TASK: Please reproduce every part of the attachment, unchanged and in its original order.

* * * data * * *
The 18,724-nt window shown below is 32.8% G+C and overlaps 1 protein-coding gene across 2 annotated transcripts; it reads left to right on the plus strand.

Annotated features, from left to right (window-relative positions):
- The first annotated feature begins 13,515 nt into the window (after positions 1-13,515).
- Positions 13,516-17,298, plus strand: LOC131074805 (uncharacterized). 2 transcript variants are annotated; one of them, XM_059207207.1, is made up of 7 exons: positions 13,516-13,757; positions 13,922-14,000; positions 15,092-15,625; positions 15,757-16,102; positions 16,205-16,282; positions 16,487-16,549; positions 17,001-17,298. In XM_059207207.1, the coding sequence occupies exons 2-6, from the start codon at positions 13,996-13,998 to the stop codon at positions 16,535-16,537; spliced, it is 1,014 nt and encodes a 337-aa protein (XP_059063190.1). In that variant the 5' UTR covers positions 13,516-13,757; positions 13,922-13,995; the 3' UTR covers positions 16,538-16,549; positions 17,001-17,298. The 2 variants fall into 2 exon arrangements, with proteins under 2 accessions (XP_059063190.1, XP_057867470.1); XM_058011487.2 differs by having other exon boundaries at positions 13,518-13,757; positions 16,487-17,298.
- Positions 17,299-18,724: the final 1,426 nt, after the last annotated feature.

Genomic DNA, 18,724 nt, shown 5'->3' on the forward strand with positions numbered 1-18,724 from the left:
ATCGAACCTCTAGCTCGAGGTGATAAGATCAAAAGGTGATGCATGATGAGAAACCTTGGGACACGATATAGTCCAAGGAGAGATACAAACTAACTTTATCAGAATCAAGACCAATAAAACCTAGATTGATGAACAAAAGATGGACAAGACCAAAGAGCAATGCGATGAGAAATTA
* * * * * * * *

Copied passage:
The 18,724-nt window shown below is 32.8% G+C and overlaps 1 protein-coding gene across 2 annotated transcripts; it reads left to right on the plus strand.

Annotated features, from left to right (window-relative positions):
- The first annotated feature begins 13,515 nt into the window (after positions 1-13,515).
- Positions 13,516-17,298, plus strand: LOC131074805 (uncharacterized). 2 transcript variants are annotated; one of them, XM_059207207.1, is made up of 7 exons: positions 13,516-13,757; positions 13,922-14,000; positions 15,092-15,625; positions 15,757-16,102; positions 16,205-16,282; positions 16,487-16,549; positions 17,001-17,298. In XM_059207207.1, the coding sequence occupies exons 2-6, from the start codon at positions 13,996-13,998 to the stop codon at positions 16,535-16,537; spliced, it is 1,014 nt and encodes a 337-aa protein (XP_059063190.1). In that variant the 5' UTR covers positions 13,516-13,757; positions 13,922-13,995; the 3' UTR covers positions 16,538-16,549; positions 17,001-17,298. The 2 variants fall into 2 exon arrangements, with proteins under 2 accessions (XP_059063190.1, XP_057867470.1); XM_058011487.2 differs by having other exon boundaries at positions 13,518-13,757; positions 16,487-17,298.
- Positions 17,299-18,724: the final 1,426 nt, after the last annotated feature.

Genomic DNA, 18,724 nt, shown 5'->3' on the forward strand with positions numbered 1-18,724 from the left:
ATCGAACCTCTAGCTCGAGGTGATAAGATCAAAAGGTGATGCATGATGAGAAACCTTGGGACACGATATAGTCCAAGGAGAGATACAAACTAACTTTATCAGAATCAAGACCAATAAAACCTAGATTGATGAACAAAAGATGGACAAGACCAAAGAGCAATGCGATGAGAAATTA